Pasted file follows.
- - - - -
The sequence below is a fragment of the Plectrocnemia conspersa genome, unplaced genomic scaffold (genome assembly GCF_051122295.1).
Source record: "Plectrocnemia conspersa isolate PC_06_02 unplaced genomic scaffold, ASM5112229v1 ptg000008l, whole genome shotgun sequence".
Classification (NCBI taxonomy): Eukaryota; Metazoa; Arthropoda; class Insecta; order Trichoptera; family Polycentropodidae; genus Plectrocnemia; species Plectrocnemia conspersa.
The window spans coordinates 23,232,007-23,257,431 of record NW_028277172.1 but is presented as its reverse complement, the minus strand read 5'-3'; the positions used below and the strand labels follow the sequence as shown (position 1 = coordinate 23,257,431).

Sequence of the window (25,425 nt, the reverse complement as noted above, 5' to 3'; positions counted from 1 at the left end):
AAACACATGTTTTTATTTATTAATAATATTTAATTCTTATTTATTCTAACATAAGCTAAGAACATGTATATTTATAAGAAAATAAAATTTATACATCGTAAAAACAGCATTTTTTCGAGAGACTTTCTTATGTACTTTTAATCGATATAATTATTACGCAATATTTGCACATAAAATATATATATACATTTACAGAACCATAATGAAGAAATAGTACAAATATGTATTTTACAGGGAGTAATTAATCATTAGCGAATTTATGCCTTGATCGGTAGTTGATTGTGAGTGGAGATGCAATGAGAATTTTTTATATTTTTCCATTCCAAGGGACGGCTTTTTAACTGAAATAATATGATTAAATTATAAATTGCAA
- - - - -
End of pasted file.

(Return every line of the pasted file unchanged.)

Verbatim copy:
The sequence below is a fragment of the Plectrocnemia conspersa genome, unplaced genomic scaffold (genome assembly GCF_051122295.1).
Source record: "Plectrocnemia conspersa isolate PC_06_02 unplaced genomic scaffold, ASM5112229v1 ptg000008l, whole genome shotgun sequence".
Classification (NCBI taxonomy): Eukaryota; Metazoa; Arthropoda; class Insecta; order Trichoptera; family Polycentropodidae; genus Plectrocnemia; species Plectrocnemia conspersa.
The window spans coordinates 23,232,007-23,257,431 of record NW_028277172.1 but is presented as its reverse complement, the minus strand read 5'-3'; the positions used below and the strand labels follow the sequence as shown (position 1 = coordinate 23,257,431).

Sequence of the window (25,425 nt, the reverse complement as noted above, 5' to 3'; positions counted from 1 at the left end):
AAACACATGTTTTTATTTATTAATAATATTTAATTCTTATTTATTCTAACATAAGCTAAGAACATGTATATTTATAAGAAAATAAAATTTATACATCGTAAAAACAGCATTTTTTCGAGAGACTTTCTTATGTACTTTTAATCGATATAATTATTACGCAATATTTGCACATAAAATATATATATACATTTACAGAACCATAATGAAGAAATAGTACAAATATGTATTTTACAGGGAGTAATTAATCATTAGCGAATTTATGCCTTGATCGGTAGTTGATTGTGAGTGGAGATGCAATGAGAATTTTTTATATTTTTCCATTCCAAGGGACGGCTTTTTAACTGAAATAATATGATTAAATTATAAATTGCAA